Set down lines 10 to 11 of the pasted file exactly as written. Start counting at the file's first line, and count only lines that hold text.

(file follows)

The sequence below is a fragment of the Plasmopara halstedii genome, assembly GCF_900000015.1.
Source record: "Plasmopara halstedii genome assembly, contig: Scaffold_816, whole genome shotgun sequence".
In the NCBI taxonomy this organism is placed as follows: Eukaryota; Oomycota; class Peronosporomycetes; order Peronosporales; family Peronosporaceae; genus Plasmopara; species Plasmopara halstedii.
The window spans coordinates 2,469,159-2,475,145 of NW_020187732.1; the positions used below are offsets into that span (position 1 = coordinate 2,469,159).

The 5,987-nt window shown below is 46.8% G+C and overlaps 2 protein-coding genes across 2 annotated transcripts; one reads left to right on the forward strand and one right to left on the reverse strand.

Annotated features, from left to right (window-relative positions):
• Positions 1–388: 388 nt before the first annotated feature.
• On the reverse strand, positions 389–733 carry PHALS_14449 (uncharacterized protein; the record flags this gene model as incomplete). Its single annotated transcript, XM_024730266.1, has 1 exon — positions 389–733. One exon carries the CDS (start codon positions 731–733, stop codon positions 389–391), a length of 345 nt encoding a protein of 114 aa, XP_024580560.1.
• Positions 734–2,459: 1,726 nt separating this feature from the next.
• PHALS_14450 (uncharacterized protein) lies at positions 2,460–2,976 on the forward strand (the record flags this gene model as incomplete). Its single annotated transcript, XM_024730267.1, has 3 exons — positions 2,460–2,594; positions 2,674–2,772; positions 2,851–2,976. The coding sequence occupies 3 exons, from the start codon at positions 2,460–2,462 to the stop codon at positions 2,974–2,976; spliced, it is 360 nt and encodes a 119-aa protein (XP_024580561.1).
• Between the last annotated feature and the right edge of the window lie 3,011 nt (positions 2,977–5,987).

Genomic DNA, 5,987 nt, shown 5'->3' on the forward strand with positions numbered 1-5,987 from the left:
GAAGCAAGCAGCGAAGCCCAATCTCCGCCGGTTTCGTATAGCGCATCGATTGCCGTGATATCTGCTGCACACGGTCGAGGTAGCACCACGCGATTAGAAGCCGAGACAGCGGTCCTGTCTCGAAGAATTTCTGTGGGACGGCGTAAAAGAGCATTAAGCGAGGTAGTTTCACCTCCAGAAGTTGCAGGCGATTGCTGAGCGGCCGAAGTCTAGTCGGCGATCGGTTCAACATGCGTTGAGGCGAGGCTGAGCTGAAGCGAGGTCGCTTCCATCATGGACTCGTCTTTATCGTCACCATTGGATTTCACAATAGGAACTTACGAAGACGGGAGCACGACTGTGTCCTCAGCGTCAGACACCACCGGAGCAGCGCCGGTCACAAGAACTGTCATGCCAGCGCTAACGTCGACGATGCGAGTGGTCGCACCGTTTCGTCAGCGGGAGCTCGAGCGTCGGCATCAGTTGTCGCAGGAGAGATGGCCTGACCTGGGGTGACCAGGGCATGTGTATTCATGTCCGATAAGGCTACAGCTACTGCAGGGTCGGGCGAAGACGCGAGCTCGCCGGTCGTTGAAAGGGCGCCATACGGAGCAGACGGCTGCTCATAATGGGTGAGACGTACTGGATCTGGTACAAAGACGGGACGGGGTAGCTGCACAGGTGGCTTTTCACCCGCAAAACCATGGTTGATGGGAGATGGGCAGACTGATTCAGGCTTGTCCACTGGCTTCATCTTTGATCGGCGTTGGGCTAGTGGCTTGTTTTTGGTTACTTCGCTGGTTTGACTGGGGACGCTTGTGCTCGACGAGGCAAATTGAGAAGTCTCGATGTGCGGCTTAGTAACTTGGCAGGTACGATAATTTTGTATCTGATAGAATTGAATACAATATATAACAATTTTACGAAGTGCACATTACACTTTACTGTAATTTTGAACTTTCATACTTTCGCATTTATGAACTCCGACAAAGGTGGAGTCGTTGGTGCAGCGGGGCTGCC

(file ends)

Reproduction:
• PHALS_14450 (uncharacterized protein) lies at positions 2,460–2,976 on the forward strand (the record flags this gene model as incomplete). Its single annotated transcript, XM_024730267.1, has 3 exons — positions 2,460–2,594; positions 2,674–2,772; positions 2,851–2,976. The coding sequence occupies 3 exons, from the start codon at positions 2,460–2,462 to the stop codon at positions 2,974–2,976; spliced, it is 360 nt and encodes a 119-aa protein (XP_024580561.1).
• Between the last annotated feature and the right edge of the window lie 3,011 nt (positions 2,977–5,987).